It is very hard to describe the plight of farmers when he is not able to sell his produces at good rate. After working fingers to the bone ryots get their precious produce, which is no less than gold to them.
Bahuarwa is diverse village as people from different background and religion lives there. Farming is the only mean of livelihood for the villagers and produces include cereals, pulses and oil seeds.
Jawad Hussai, 55, hails from Bahuarwa village, around 4 km from Chiraiya block in East Champaran district, Bihar. He had successfully sold his 255 kg of masoor lentils in the lockdown, when no one was able to reach farmer dues to travel restrictions.
Like other farmers also Jawad does farming and earns the livelihood for his family of seven.
Same as always, he planted wheat and masoor in his 15 khatta of fields, which includes his own and leased one, hopeful of earning money by selling the produces.
Immediately after threshing of the grains, lockdown was announced all over the country and hence begin the difficulties of all farmers. The nationwide lockdown due to the coronavirus pandemic has resulted in severe labour shortages, transport impediments, and reduced market access, leaving thousands of farmers in the lurch. Though the Indian government made it a point to relax some of the restrictions for the farming sector, the community is still striving to cope with the losses.
Despite the bountiful produces Jawad was not able to sell his wheat and lentils at proper rate. According to a report published by the National Sample Survey Office (NSSO), 70 percent of the country’s population is known to be dependent on agriculture. The strict measures undertaken to encourage social distancing amid the pandemic, though justified, have left a majority of the farmers looking for help.
Another problem which Jawad was facing was transportation facilities because all entry and exit were closed to contain the coronavirus pandemic.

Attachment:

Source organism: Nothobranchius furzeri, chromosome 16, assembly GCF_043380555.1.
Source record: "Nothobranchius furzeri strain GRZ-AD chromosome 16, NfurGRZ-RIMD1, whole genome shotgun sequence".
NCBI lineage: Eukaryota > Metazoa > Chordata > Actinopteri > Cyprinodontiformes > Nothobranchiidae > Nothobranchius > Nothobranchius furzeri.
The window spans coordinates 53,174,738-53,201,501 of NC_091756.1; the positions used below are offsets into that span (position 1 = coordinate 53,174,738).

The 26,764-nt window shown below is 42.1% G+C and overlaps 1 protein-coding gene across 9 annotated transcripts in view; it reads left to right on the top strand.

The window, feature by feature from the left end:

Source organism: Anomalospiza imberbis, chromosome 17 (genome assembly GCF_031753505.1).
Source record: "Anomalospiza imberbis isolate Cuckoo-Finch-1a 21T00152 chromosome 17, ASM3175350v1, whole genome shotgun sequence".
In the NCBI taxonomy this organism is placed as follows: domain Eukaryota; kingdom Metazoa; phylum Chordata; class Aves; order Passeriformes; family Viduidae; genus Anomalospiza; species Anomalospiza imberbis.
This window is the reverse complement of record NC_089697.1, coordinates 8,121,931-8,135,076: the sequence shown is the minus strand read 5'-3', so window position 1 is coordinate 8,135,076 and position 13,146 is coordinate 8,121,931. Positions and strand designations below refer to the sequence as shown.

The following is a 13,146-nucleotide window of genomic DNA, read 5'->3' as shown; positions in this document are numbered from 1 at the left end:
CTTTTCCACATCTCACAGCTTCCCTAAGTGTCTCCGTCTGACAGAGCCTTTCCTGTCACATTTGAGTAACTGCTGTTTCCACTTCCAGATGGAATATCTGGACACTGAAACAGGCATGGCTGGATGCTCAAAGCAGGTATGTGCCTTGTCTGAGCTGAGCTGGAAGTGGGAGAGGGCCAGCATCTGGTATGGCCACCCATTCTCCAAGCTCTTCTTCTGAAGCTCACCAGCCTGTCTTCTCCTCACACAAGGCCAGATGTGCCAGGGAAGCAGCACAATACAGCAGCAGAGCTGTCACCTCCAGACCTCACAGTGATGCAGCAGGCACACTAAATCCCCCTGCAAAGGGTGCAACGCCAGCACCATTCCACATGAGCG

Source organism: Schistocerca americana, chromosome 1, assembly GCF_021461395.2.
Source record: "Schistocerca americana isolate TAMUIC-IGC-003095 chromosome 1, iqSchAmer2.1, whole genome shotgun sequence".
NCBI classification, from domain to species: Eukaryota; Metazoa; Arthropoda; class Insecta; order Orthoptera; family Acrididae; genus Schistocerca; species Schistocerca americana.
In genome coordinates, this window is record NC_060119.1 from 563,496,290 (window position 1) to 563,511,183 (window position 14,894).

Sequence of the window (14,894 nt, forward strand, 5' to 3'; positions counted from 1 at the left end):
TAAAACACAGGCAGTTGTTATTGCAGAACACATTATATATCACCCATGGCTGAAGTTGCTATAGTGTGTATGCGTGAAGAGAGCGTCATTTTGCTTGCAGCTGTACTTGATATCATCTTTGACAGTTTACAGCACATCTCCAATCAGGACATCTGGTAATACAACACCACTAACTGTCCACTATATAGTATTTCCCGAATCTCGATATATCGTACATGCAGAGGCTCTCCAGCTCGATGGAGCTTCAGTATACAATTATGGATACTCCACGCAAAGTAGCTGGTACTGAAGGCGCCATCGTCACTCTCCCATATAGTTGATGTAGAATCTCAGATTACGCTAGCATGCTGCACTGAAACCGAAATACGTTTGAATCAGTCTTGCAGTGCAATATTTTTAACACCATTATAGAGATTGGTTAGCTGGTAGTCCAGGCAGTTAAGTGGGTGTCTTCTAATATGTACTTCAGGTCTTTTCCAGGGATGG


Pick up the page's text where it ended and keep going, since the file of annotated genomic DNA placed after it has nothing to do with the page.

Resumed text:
Jawad is member of a group of 30 farmers formed by Kaushalya Foundation, which is working with the villagers from last three years for ryots’ upliftment. Under the pulse project Kaushalya Foundation has made a farmers’ company named as Champaran Producer Krishak Company.
Jawad Hussain came to know about the foundation works and consulted them for the help. The non-profit organisation earlier decided to buy the masoor lentils from farmers at good rate because local market was buying the lentils at lower rate than usual.
“Due to lockdown we are facing many problems and local market is also buying our produces at lower rate which is not sufficient for our livings. Even if some farmers are ready to sell their grains merchants are asking us to take the cash after 10-15 days,” said Jawad in grief.
Deeply in sorrow he further added that we are anyhow taken loans for our daily expenses, and now we are not able to get more loans also.
Kaushalya Foundation with its Farmers’ Producer Organisation Champaran Krishak Producer Company bought all of his 255 kg of masoor at the rate of 62 per kg for which Jawad got Rs 15,810 as cash in hand.
“The help from Champaran krishak Producer Company in these difficult times is like a blessing for us,” shared happy Jawaid. He also thanked Kaushalya Foundation for extending the support.